Although the laws of sdeh achuzah only applied when the law of Jubilee applied and therefore do not apply today, they demonstrate the uniqueness of the Torah in moving away from the system of Egypt in which there were no buyback rights to land sold. Raphael Grunfeld’s book, “Ner Eyal on Seder Moed” (distributed by Mesorah) is available at OU.org and your local Jewish bookstore. His new book, “Ner Eyal on Seder Nashim & Nezikin,” will be available shortly.

About the Author: Raphael Grunfeld’s book, “Ner Eyal on Seder Moed” (distributed by Mesorah) is available at OU.org and your local Jewish bookstore. His new book, “Ner Eyal on Seder Nashim & Nezikin,” will be available shortly.


If you don't see your comment after publishing it, refresh the page.

Our comments section is intended for meaningful responses and debates in a civilized manner. We ask that you respect the fact that we are a religious Jewish website and avoid inappropriate language at all cost.

If you promote any foreign religions, gods or messiahs, lies about Israel, anti-Semitism, or advocate violence (except against terrorists), your permission to comment may be revoked.

No Responses to “No Landlords (Arachin 29b)”

Comments are closed.

Current Top Story
Forest fire blazing in Judean Hills.
Officials Reconsider Sprouting Wildfires After Terror Victim Memorial Torched
Latest Judaism Stories
Torat-Hakehillah-logo-NEW

By internalizing the Exodus, it is as if we ourselves were redeemed from Egypt.

Neihaus-073115

Each Shabbos we add the tefilla of “Ritzei” to Birchas HaMazon. In it we ask Hashem that on this day of Shabbos He should be pleased with us and save us. What exactly do we want to be saved from? Before we answer this question, let’s talk about this Friday, the 15th of Av. Many […]

Rabbi Lord Jonathan Sacks

Amongst the greatest disagreements in Judaism is the understanding of the 1st of the 10 Commandments

Daf-Yomi-logo

The Day He Heard
‘One May Seek Revocation Of A Confimation’
(Nedarim 69a)

The director picked up the phone to Rabbi Dayan. “One of our counselors lost his check,” he said. “Do we have to issue a new one or is it his loss?”

Six events occurred on Tu B’Av, the 15th of Av, making it a festive day in the Jewish calendar.

Why would Moshe Rabbeinu have thought that the vow that disallowed him to enter Eretz Yisrael was annulled simply because he was allowed to conquer and enter the land of Sichon and Og?

Question: When a stranger approaches a congregant in shul asking for tzedakah, should the congregant verify that the person’s need is genuine? Furthermore, what constitutes tzedakah? Is a donation to a synagogue, yeshiva, or hospital considered tzedakah?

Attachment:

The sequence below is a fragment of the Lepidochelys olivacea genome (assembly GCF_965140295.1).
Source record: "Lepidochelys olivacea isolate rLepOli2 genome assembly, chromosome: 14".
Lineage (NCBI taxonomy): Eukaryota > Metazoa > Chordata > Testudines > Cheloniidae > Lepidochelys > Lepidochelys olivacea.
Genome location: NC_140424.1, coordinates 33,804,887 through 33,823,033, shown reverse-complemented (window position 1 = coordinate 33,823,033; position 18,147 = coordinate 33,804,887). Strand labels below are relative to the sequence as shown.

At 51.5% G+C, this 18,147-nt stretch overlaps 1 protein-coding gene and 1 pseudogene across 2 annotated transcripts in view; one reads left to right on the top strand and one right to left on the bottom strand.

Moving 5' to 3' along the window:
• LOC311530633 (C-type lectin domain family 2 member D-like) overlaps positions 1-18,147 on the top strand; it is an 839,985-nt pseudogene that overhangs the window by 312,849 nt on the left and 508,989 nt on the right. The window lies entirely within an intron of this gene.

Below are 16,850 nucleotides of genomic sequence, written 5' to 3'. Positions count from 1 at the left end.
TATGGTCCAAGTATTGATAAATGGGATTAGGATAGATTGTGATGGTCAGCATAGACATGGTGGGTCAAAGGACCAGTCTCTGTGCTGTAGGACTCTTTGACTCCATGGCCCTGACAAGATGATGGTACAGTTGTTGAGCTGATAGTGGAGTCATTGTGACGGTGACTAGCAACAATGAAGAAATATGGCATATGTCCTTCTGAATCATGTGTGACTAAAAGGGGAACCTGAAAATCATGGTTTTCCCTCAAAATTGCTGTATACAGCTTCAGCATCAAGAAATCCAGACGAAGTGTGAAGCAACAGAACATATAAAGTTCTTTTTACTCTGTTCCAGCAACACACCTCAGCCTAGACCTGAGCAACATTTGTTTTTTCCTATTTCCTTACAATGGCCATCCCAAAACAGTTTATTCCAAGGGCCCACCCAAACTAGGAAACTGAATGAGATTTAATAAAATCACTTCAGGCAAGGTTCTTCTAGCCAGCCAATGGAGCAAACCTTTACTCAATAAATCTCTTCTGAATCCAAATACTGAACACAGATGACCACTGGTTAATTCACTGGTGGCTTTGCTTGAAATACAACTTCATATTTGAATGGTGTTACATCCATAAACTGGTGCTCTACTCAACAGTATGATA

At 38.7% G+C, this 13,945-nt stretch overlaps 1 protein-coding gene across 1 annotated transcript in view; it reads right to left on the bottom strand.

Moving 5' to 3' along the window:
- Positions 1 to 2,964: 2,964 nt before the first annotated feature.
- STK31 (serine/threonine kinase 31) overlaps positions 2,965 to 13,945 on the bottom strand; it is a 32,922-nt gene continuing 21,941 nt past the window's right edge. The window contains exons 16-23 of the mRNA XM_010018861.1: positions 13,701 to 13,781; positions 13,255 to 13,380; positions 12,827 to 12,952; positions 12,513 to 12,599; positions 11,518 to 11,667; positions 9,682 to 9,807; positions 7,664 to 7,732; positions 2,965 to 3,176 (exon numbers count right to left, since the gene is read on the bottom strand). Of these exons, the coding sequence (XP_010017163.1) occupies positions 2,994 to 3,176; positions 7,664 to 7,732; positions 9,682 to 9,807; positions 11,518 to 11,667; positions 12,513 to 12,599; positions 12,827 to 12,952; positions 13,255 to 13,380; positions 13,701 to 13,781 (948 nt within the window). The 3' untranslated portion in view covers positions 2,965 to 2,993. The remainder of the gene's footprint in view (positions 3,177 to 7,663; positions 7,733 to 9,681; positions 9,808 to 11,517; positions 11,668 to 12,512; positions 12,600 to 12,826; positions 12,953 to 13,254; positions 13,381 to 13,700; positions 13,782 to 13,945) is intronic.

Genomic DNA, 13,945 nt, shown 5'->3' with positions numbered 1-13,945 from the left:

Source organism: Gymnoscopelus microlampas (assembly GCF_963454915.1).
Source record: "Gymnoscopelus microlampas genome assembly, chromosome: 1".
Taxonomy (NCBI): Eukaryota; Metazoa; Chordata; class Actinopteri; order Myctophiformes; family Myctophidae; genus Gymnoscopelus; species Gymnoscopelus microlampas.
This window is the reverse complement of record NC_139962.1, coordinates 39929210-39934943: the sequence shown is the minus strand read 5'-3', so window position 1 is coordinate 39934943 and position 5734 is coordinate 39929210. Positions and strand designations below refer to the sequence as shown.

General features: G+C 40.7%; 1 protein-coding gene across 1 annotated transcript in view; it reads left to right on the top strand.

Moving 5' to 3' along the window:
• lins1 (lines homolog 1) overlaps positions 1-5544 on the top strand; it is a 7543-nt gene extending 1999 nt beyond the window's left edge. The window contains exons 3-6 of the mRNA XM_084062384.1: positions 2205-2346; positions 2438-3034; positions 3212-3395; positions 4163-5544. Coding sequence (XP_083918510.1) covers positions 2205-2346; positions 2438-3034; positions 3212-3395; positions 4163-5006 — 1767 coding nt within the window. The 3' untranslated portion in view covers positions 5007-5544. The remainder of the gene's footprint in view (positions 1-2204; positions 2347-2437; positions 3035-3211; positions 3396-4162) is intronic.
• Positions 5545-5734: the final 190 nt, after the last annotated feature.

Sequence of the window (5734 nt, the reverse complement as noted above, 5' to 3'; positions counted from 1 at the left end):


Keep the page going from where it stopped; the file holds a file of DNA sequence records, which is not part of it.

Zvi Kirschner
(Via E-Mail)

Snow in Jerusalem! For many New Englanders like me, snow pulls at our nostalgic heartstrings like nothing else can.

Man has conflicting wishes and desires. Man has forces pulling him in competing directions.

Perhaps the admonition here is that we should not trivialize the events of the past by saying that they are irrelevant to the modern Jew.

One must view the settlement of Israel in a positive light. Thinking otherwise is a grievous sin.

Reaching a stronger understanding of what Moses actually did to prevent him from entering the land

Anti-Zionism, today’s anti-Semitism, has gone viral, tragically supported globally & by many Jews

More Articles from Raphael Grunfeld
Grunfeld-Raphael-logo

Because the words of Torah gladden the heart, studying Torah is forbidden when Tisha B’Av is on a weekday, except for passages in Scripture that deal with the destruction of the Temple and other calamities.

Grunfeld-Raphael-logo

On Shabbat during the nine days, one may don freshly laundered clothes, eat meat and drink wine, including Havdalah wine.

The combination of the severity of the punishment and the ease with which the prohibition may be forgotten require that the smallest amount of chametz – chametz bemashehu – be prohibited.

If the sick person is thrust into a situation where he is compelled to face his sickness head on, we who are not yet sick can encourage him by facing it with him.

Less clear, however, is whether the concept applies to the area of civil law such as the law of transfer of property.

Conversely, no part of the Land within the boundaries delineated in Numbers 34 may be relinquished for any purpose whatsoever.

Although it is true that the Final Redemption will be accelerated when all Jews repent and accept the rule of Torah, there is also another scenario for the Final Redemption.

Should just a few communities settle the Land of Israel? Should there be a mass emigration of all Jews worldwide to Israel?

Printed from: http://www.jewishpress.com/judaism/halacha-hashkafa/no-landlords-arachin-29b/2012/02/08/

Scan this QR code to visit this page online: